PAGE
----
Last season brought Alexander Ovechkin the third MVP title of his career. Source: AP
Alexander Ovechkin was quite busy during the end of September. He flew to Greece to act as Olympic torch bearer, receiving the Sochi flame right after its lighting.
Back in the U.S., Ovechkin labored away not on the ground but on the ice — and with a stick in his hand instead of a torch.
Last season brought Alexander Ovechkin the third MVP title of his career, despite his lackluster start. So far this year, he’s on a roll.
In three games, Ovechkin has recorded four goals and two assists. Playing against the Calgary Flames, he performed like Superman.
After the first period, Washington trailed, 0:3. Then two goals from Ovechkin brought them close; after Ovechkin assisted Nicklas Backstrom, the score was even. The Russian outperformed in the shootout, as well.
Mikhail Grabovsky has steadfastly supported Alexander Ovechkin. Washington acquired the Belarusian forward this summer from the Toronto Maple Leaves — a move some experts doubted.
Indeed, Grabovsky played lackadaisically last season: sixteen points in 48 games.
Yet the detractors are ever fewer, since, in his debut match for the Capitals against the Chicago Blackhawks, the industrious Belarusian notched a hat-trick, matching Ovechkin’s overall score tally.
It is another matter that the Slavic forwards’ feats have not brought the club happiness. The hard-fought win over Calgary (5:4) is the sole victory to Washington’s credit.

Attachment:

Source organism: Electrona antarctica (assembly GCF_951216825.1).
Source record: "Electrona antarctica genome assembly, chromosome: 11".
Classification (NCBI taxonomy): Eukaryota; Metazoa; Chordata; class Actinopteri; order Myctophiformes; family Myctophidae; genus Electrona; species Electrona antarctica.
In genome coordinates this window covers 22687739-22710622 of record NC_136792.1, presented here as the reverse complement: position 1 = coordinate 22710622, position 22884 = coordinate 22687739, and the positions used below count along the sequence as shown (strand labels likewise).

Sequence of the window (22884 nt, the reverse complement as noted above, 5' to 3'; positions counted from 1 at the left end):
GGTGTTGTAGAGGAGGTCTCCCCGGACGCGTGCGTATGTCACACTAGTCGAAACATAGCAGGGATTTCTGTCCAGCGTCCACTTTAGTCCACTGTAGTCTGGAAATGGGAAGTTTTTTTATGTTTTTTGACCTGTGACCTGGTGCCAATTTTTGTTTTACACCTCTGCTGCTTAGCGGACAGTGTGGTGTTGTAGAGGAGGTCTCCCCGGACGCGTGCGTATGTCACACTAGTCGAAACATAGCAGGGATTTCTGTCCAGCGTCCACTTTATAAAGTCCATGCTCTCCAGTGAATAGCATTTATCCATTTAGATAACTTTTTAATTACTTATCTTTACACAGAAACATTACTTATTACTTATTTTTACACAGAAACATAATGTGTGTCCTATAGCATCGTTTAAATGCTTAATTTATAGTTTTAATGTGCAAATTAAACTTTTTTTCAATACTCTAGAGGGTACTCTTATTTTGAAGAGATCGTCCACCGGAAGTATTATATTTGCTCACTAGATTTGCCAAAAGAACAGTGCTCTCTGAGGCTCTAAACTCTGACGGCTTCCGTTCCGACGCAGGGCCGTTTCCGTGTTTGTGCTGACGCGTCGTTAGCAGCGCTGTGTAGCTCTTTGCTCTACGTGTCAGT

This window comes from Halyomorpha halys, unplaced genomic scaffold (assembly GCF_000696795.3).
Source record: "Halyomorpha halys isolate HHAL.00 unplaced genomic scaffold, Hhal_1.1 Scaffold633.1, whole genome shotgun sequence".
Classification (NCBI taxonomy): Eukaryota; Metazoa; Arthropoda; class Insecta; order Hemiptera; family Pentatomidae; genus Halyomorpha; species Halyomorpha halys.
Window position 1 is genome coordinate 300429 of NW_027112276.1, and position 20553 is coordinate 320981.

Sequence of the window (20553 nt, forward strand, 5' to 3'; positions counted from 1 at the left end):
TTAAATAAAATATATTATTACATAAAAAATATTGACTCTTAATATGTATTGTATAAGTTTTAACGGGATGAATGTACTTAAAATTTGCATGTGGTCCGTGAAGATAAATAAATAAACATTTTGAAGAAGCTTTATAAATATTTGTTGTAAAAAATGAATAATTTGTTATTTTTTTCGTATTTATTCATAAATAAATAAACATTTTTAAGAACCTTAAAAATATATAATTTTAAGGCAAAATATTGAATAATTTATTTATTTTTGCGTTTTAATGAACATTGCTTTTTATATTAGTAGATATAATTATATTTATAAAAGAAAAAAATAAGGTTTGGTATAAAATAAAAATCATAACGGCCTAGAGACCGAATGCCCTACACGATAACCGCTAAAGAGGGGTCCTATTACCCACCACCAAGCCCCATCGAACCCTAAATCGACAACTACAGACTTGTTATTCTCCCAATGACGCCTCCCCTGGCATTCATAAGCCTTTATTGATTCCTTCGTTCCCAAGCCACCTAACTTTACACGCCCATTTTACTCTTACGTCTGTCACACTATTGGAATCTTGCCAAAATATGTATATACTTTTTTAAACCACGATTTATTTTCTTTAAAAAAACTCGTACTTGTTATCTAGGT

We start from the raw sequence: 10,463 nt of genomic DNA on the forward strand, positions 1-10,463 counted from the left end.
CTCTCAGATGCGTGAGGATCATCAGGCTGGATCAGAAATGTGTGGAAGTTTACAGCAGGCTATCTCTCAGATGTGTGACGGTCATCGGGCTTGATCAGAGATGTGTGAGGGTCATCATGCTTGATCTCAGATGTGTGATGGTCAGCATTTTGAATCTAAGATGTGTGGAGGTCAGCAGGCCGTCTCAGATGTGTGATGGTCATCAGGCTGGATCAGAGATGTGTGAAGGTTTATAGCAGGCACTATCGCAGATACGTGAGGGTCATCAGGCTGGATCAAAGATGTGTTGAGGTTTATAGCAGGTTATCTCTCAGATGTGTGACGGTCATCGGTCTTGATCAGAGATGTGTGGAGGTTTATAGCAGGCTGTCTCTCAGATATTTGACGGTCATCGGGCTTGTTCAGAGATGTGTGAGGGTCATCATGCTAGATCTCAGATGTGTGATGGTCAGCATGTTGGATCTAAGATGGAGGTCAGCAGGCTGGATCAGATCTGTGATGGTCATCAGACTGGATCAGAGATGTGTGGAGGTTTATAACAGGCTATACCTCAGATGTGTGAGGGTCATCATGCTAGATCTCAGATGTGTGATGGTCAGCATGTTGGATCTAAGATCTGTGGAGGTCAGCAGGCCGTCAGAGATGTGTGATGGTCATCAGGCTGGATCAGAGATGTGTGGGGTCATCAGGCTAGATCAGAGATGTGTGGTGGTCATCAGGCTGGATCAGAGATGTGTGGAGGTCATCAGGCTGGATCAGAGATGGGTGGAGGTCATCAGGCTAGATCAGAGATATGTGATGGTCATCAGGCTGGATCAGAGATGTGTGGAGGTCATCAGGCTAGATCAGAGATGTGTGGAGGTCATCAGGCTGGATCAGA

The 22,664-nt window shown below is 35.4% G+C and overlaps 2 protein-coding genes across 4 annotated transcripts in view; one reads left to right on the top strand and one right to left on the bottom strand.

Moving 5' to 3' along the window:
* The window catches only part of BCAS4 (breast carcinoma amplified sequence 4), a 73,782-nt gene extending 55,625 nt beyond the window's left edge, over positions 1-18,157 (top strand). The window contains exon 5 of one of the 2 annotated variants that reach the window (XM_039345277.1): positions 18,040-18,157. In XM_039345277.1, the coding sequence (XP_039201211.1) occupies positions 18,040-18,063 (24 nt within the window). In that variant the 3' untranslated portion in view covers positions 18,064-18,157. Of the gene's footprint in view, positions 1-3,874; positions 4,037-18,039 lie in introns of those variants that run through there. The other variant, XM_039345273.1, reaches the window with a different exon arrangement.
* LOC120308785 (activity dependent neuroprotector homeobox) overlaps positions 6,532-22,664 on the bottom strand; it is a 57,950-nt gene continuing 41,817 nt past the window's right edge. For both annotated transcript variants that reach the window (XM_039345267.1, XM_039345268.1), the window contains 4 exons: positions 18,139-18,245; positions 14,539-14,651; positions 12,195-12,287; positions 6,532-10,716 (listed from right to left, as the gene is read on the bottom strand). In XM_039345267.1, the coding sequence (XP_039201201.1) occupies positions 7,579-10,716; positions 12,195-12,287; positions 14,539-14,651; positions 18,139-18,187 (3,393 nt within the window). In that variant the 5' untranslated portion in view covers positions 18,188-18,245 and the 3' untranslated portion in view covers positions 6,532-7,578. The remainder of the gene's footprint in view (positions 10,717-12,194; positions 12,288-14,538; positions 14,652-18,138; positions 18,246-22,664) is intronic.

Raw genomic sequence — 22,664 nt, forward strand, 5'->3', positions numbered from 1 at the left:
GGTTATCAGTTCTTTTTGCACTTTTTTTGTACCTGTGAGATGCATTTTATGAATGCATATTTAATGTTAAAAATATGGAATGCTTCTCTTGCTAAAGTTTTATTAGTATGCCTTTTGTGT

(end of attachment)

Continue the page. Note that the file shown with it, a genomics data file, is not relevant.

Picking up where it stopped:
They lost to both Chicago and Dallas, with whom Russian wunderkind Valeri Nichushkin is acclimating to the NHL.
Unlike Washington, two other clubs with Russian players — the Pittsburgh Penguins and Toronto Maple Leafs — are having excellent starts.
Of course, the fact that Pittsburgh recorded two consecutive victories over the New Jersey Devils and Buffalo Sabers (winning big both times, 3:0 and 4:1) surprised no one: After all, the team is heavily favored, while their opponents are not favored at all.
Toronto has won three of three games — against the Montreal Canadians, Philadelphia Flyers and Ottawa Senators. Nikolai Kulemin, a Russian forward for Toronto, while not as spectacular a player as Ovechkin or Malkin, is hard-working and helpful.
However, over the coming two weeks, the club will have to play without its second-string leader.
At a recent practice, Kulemin blocked a shot and injured his leg. Thus, Russia suffered its first loss of the new season.
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